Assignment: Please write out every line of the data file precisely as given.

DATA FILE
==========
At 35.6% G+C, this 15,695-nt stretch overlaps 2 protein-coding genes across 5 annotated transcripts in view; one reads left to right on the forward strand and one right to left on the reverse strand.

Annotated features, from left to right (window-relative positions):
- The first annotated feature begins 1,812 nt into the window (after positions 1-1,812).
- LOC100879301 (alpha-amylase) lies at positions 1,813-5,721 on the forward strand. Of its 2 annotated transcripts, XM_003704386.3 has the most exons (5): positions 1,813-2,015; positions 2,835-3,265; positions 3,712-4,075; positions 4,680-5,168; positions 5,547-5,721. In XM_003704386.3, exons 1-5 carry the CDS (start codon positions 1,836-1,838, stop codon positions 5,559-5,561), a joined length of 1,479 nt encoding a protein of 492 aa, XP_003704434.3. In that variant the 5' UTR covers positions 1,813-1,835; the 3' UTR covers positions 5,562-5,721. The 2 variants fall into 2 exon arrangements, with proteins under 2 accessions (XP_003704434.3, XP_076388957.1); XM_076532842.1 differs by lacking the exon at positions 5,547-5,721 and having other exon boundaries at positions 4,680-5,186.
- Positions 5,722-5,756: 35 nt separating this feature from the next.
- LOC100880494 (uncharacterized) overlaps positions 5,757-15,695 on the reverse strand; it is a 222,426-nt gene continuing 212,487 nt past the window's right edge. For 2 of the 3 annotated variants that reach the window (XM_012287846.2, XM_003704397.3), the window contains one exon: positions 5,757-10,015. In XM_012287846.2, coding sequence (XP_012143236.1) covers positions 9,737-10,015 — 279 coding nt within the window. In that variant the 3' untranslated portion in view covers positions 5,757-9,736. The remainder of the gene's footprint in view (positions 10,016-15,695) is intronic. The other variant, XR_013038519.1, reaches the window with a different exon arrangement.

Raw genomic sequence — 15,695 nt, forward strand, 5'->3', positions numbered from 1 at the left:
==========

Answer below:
At 35.6% G+C, this 15,695-nt stretch overlaps 2 protein-coding genes across 5 annotated transcripts in view; one reads left to right on the forward strand and one right to left on the reverse strand.

Annotated features, from left to right (window-relative positions):
- The first annotated feature begins 1,812 nt into the window (after positions 1-1,812).
- LOC100879301 (alpha-amylase) lies at positions 1,813-5,721 on the forward strand. Of its 2 annotated transcripts, XM_003704386.3 has the most exons (5): positions 1,813-2,015; positions 2,835-3,265; positions 3,712-4,075; positions 4,680-5,168; positions 5,547-5,721. In XM_003704386.3, exons 1-5 carry the CDS (start codon positions 1,836-1,838, stop codon positions 5,559-5,561), a joined length of 1,479 nt encoding a protein of 492 aa, XP_003704434.3. In that variant the 5' UTR covers positions 1,813-1,835; the 3' UTR covers positions 5,562-5,721. The 2 variants fall into 2 exon arrangements, with proteins under 2 accessions (XP_003704434.3, XP_076388957.1); XM_076532842.1 differs by lacking the exon at positions 5,547-5,721 and having other exon boundaries at positions 4,680-5,186.
- Positions 5,722-5,756: 35 nt separating this feature from the next.
- LOC100880494 (uncharacterized) overlaps positions 5,757-15,695 on the reverse strand; it is a 222,426-nt gene continuing 212,487 nt past the window's right edge. For 2 of the 3 annotated variants that reach the window (XM_012287846.2, XM_003704397.3), the window contains one exon: positions 5,757-10,015. In XM_012287846.2, coding sequence (XP_012143236.1) covers positions 9,737-10,015 — 279 coding nt within the window. In that variant the 3' untranslated portion in view covers positions 5,757-9,736. The remainder of the gene's footprint in view (positions 10,016-15,695) is intronic. The other variant, XR_013038519.1, reaches the window with a different exon arrangement.

Raw genomic sequence — 15,695 nt, forward strand, 5'->3', positions numbered from 1 at the left: